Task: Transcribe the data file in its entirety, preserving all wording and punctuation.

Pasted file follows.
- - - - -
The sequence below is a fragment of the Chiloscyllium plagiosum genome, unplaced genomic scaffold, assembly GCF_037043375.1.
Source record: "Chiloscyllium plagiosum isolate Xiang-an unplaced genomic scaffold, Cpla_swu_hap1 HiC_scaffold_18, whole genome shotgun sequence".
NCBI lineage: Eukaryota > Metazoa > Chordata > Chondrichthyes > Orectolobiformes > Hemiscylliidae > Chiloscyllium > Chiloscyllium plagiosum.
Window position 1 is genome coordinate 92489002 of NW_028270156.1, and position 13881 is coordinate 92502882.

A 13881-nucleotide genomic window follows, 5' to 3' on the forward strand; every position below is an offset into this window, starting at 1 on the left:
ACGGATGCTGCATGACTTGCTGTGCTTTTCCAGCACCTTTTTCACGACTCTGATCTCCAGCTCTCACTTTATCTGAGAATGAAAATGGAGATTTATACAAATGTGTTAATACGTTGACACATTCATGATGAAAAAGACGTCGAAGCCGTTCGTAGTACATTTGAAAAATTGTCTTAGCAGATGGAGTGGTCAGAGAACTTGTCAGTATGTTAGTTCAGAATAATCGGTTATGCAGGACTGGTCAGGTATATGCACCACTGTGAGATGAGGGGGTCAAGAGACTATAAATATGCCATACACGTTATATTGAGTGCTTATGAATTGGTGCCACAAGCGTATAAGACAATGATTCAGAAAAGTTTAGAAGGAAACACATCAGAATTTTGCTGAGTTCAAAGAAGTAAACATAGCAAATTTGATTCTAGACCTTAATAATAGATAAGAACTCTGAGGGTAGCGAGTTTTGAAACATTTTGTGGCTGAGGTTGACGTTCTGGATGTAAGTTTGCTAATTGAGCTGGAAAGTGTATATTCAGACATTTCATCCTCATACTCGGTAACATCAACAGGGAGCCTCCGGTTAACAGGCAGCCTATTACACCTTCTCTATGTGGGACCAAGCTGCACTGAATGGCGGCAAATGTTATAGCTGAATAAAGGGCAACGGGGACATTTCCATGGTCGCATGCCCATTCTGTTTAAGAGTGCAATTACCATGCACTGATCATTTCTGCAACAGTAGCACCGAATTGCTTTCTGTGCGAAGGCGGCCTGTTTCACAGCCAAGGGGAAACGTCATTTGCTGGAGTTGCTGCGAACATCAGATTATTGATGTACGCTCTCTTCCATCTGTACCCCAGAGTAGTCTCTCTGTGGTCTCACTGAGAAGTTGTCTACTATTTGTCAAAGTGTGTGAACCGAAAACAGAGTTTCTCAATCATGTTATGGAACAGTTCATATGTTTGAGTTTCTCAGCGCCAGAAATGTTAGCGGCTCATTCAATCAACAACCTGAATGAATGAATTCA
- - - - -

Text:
The sequence below is a fragment of the Chiloscyllium plagiosum genome, unplaced genomic scaffold, assembly GCF_037043375.1.
Source record: "Chiloscyllium plagiosum isolate Xiang-an unplaced genomic scaffold, Cpla_swu_hap1 HiC_scaffold_18, whole genome shotgun sequence".
NCBI lineage: Eukaryota > Metazoa > Chordata > Chondrichthyes > Orectolobiformes > Hemiscylliidae > Chiloscyllium > Chiloscyllium plagiosum.
Window position 1 is genome coordinate 92489002 of NW_028270156.1, and position 13881 is coordinate 92502882.

A 13881-nucleotide genomic window follows, 5' to 3' on the forward strand; every position below is an offset into this window, starting at 1 on the left:
ACGGATGCTGCATGACTTGCTGTGCTTTTCCAGCACCTTTTTCACGACTCTGATCTCCAGCTCTCACTTTATCTGAGAATGAAAATGGAGATTTATACAAATGTGTTAATACGTTGACACATTCATGATGAAAAAGACGTCGAAGCCGTTCGTAGTACATTTGAAAAATTGTCTTAGCAGATGGAGTGGTCAGAGAACTTGTCAGTATGTTAGTTCAGAATAATCGGTTATGCAGGACTGGTCAGGTATATGCACCACTGTGAGATGAGGGGGTCAAGAGACTATAAATATGCCATACACGTTATATTGAGTGCTTATGAATTGGTGCCACAAGCGTATAAGACAATGATTCAGAAAAGTTTAGAAGGAAACACATCAGAATTTTGCTGAGTTCAAAGAAGTAAACATAGCAAATTTGATTCTAGACCTTAATAATAGATAAGAACTCTGAGGGTAGCGAGTTTTGAAACATTTTGTGGCTGAGGTTGACGTTCTGGATGTAAGTTTGCTAATTGAGCTGGAAAGTGTATATTCAGACATTTCATCCTCATACTCGGTAACATCAACAGGGAGCCTCCGGTTAACAGGCAGCCTATTACACCTTCTCTATGTGGGACCAAGCTGCACTGAATGGCGGCAAATGTTATAGCTGAATAAAGGGCAACGGGGACATTTCCATGGTCGCATGCCCATTCTGTTTAAGAGTGCAATTACCATGCACTGATCATTTCTGCAACAGTAGCACCGAATTGCTTTCTGTGCGAAGGCGGCCTGTTTCACAGCCAAGGGGAAACGTCATTTGCTGGAGTTGCTGCGAACATCAGATTATTGATGTACGCTCTCTTCCATCTGTACCCCAGAGTAGTCTCTCTGTGGTCTCACTGAGAAGTTGTCTACTATTTGTCAAAGTGTGTGAACCGAAAACAGAGTTTCTCAATCATGTTATGGAACAGTTCATATGTTTGAGTTTCTCAGCGCCAGAAATGTTAGCGGCTCATTCAATCAACAACCTGAATGAATGAATTCA